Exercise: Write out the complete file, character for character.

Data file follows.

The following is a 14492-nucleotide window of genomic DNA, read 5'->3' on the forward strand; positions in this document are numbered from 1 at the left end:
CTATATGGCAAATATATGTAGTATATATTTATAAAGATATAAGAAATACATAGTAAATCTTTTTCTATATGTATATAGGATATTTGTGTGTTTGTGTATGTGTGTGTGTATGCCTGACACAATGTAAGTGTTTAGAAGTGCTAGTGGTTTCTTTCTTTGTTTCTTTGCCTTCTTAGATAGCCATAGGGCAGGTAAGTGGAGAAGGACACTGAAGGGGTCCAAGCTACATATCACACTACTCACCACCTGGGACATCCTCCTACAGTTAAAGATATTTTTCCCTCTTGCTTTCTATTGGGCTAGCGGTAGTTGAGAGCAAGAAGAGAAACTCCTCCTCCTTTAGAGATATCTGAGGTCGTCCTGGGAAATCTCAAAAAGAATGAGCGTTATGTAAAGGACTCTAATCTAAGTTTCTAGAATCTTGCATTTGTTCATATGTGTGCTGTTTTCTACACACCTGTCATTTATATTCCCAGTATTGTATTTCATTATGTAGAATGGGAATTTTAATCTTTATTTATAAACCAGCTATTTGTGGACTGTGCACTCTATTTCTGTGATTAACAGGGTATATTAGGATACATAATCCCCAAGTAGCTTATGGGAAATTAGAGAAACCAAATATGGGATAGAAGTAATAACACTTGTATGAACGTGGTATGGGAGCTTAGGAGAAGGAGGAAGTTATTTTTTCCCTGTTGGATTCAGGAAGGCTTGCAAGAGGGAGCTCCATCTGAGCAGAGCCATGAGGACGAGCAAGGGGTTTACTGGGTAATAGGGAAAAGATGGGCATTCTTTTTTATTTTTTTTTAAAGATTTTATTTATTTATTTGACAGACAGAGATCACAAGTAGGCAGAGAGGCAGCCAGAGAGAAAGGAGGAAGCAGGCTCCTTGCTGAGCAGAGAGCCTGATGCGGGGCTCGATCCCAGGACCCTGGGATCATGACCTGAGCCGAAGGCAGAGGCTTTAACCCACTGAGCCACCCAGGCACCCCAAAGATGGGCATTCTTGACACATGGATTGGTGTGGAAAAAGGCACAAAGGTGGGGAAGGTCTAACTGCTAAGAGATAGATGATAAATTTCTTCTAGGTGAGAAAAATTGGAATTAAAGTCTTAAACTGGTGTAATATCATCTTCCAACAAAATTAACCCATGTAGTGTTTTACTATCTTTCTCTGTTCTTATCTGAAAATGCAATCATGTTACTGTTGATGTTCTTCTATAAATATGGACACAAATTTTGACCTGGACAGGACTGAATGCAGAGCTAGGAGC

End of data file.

The following is a 14492-nucleotide window of genomic DNA, read 5'->3' on the forward strand; positions in this document are numbered from 1 at the left end:
CTATATGGCAAATATATGTAGTATATATTTATAAAGATATAAGAAATACATAGTAAATCTTTTTCTATATGTATATAGGATATTTGTGTGTTTGTGTATGTGTGTGTGTATGCCTGACACAATGTAAGTGTTTAGAAGTGCTAGTGGTTTCTTTCTTTGTTTCTTTGCCTTCTTAGATAGCCATAGGGCAGGTAAGTGGAGAAGGACACTGAAGGGGTCCAAGCTACATATCACACTACTCACCACCTGGGACATCCTCCTACAGTTAAAGATATTTTTCCCTCTTGCTTTCTATTGGGCTAGCGGTAGTTGAGAGCAAGAAGAGAAACTCCTCCTCCTTTAGAGATATCTGAGGTCGTCCTGGGAAATCTCAAAAAGAATGAGCGTTATGTAAAGGACTCTAATCTAAGTTTCTAGAATCTTGCATTTGTTCATATGTGTGCTGTTTTCTACACACCTGTCATTTATATTCCCAGTATTGTATTTCATTATGTAGAATGGGAATTTTAATCTTTATTTATAAACCAGCTATTTGTGGACTGTGCACTCTATTTCTGTGATTAACAGGGTATATTAGGATACATAATCCCCAAGTAGCTTATGGGAAATTAGAGAAACCAAATATGGGATAGAAGTAATAACACTTGTATGAACGTGGTATGGGAGCTTAGGAGAAGGAGGAAGTTATTTTTTCCCTGTTGGATTCAGGAAGGCTTGCAAGAGGGAGCTCCATCTGAGCAGAGCCATGAGGACGAGCAAGGGGTTTACTGGGTAATAGGGAAAAGATGGGCATTCTTTTTTATTTTTTTTTAAAGATTTTATTTATTTATTTGACAGACAGAGATCACAAGTAGGCAGAGAGGCAGCCAGAGAGAAAGGAGGAAGCAGGCTCCTTGCTGAGCAGAGAGCCTGATGCGGGGCTCGATCCCAGGACCCTGGGATCATGACCTGAGCCGAAGGCAGAGGCTTTAACCCACTGAGCCACCCAGGCACCCCAAAGATGGGCATTCTTGACACATGGATTGGTGTGGAAAAAGGCACAAAGGTGGGGAAGGTCTAACTGCTAAGAGATAGATGATAAATTTCTTCTAGGTGAGAAAAATTGGAATTAAAGTCTTAAACTGGTGTAATATCATCTTCCAACAAAATTAACCCATGTAGTGTTTTACTATCTTTCTCTGTTCTTATCTGAAAATGCAATCATGTTACTGTTGATGTTCTTCTATAAATATGGACACAAATTTTGACCTGGACAGGACTGAATGCAGAGCTAGGAGC